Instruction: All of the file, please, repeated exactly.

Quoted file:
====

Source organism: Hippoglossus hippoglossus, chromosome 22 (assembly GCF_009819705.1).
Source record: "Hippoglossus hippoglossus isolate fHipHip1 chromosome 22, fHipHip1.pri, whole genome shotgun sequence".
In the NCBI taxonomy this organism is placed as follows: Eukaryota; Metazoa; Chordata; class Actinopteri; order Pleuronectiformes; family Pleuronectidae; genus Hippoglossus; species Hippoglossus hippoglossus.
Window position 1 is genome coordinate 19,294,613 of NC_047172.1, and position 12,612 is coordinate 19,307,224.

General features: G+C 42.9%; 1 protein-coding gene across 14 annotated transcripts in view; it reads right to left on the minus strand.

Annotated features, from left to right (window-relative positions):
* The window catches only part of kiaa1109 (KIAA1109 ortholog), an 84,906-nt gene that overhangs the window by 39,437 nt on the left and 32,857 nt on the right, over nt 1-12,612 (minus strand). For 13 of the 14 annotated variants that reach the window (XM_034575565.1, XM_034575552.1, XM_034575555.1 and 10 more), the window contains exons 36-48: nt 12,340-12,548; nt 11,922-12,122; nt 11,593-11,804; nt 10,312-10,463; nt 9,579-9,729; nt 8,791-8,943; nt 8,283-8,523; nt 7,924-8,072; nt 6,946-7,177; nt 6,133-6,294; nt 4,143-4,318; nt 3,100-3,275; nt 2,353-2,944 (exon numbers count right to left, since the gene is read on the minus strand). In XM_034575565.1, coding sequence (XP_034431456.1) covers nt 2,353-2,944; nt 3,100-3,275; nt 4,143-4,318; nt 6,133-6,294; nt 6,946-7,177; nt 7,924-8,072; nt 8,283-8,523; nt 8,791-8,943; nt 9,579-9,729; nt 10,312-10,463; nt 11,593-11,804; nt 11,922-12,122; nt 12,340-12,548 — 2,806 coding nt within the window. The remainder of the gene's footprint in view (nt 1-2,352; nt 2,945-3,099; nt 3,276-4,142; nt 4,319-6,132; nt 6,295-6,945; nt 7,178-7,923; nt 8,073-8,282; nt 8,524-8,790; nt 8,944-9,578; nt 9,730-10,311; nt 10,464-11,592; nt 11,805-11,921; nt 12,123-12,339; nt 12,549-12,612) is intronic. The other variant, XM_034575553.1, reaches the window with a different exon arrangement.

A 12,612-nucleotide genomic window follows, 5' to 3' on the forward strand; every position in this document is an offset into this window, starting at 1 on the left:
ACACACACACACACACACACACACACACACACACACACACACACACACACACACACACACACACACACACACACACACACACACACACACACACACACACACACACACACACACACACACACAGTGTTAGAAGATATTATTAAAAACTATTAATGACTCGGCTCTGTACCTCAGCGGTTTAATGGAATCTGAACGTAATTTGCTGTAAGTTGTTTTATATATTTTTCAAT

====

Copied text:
Source organism: Hippoglossus hippoglossus, chromosome 22 (assembly GCF_009819705.1).
Source record: "Hippoglossus hippoglossus isolate fHipHip1 chromosome 22, fHipHip1.pri, whole genome shotgun sequence".
In the NCBI taxonomy this organism is placed as follows: Eukaryota; Metazoa; Chordata; class Actinopteri; order Pleuronectiformes; family Pleuronectidae; genus Hippoglossus; species Hippoglossus hippoglossus.
Window position 1 is genome coordinate 19,294,613 of NC_047172.1, and position 12,612 is coordinate 19,307,224.

General features: G+C 42.9%; 1 protein-coding gene across 14 annotated transcripts in view; it reads right to left on the minus strand.

Annotated features, from left to right (window-relative positions):
* The window catches only part of kiaa1109 (KIAA1109 ortholog), an 84,906-nt gene that overhangs the window by 39,437 nt on the left and 32,857 nt on the right, over nt 1-12,612 (minus strand). For 13 of the 14 annotated variants that reach the window (XM_034575565.1, XM_034575552.1, XM_034575555.1 and 10 more), the window contains exons 36-48: nt 12,340-12,548; nt 11,922-12,122; nt 11,593-11,804; nt 10,312-10,463; nt 9,579-9,729; nt 8,791-8,943; nt 8,283-8,523; nt 7,924-8,072; nt 6,946-7,177; nt 6,133-6,294; nt 4,143-4,318; nt 3,100-3,275; nt 2,353-2,944 (exon numbers count right to left, since the gene is read on the minus strand). In XM_034575565.1, coding sequence (XP_034431456.1) covers nt 2,353-2,944; nt 3,100-3,275; nt 4,143-4,318; nt 6,133-6,294; nt 6,946-7,177; nt 7,924-8,072; nt 8,283-8,523; nt 8,791-8,943; nt 9,579-9,729; nt 10,312-10,463; nt 11,593-11,804; nt 11,922-12,122; nt 12,340-12,548 — 2,806 coding nt within the window. The remainder of the gene's footprint in view (nt 1-2,352; nt 2,945-3,099; nt 3,276-4,142; nt 4,319-6,132; nt 6,295-6,945; nt 7,178-7,923; nt 8,073-8,282; nt 8,524-8,790; nt 8,944-9,578; nt 9,730-10,311; nt 10,464-11,592; nt 11,805-11,921; nt 12,123-12,339; nt 12,549-12,612) is intronic. The other variant, XM_034575553.1, reaches the window with a different exon arrangement.

A 12,612-nucleotide genomic window follows, 5' to 3' on the forward strand; every position in this document is an offset into this window, starting at 1 on the left:
ACACACACACACACACACACACACACACACACACACACACACACACACACACACACACACACACACACACACACACACACACACACACACACACACACACACACACACACACACACACACACAGTGTTAGAAGATATTATTAAAAACTATTAATGACTCGGCTCTGTACCTCAGCGGTTTAATGGAATCTGAACGTAATTTGCTGTAAGTTGTTTTATATATTTTTCAAT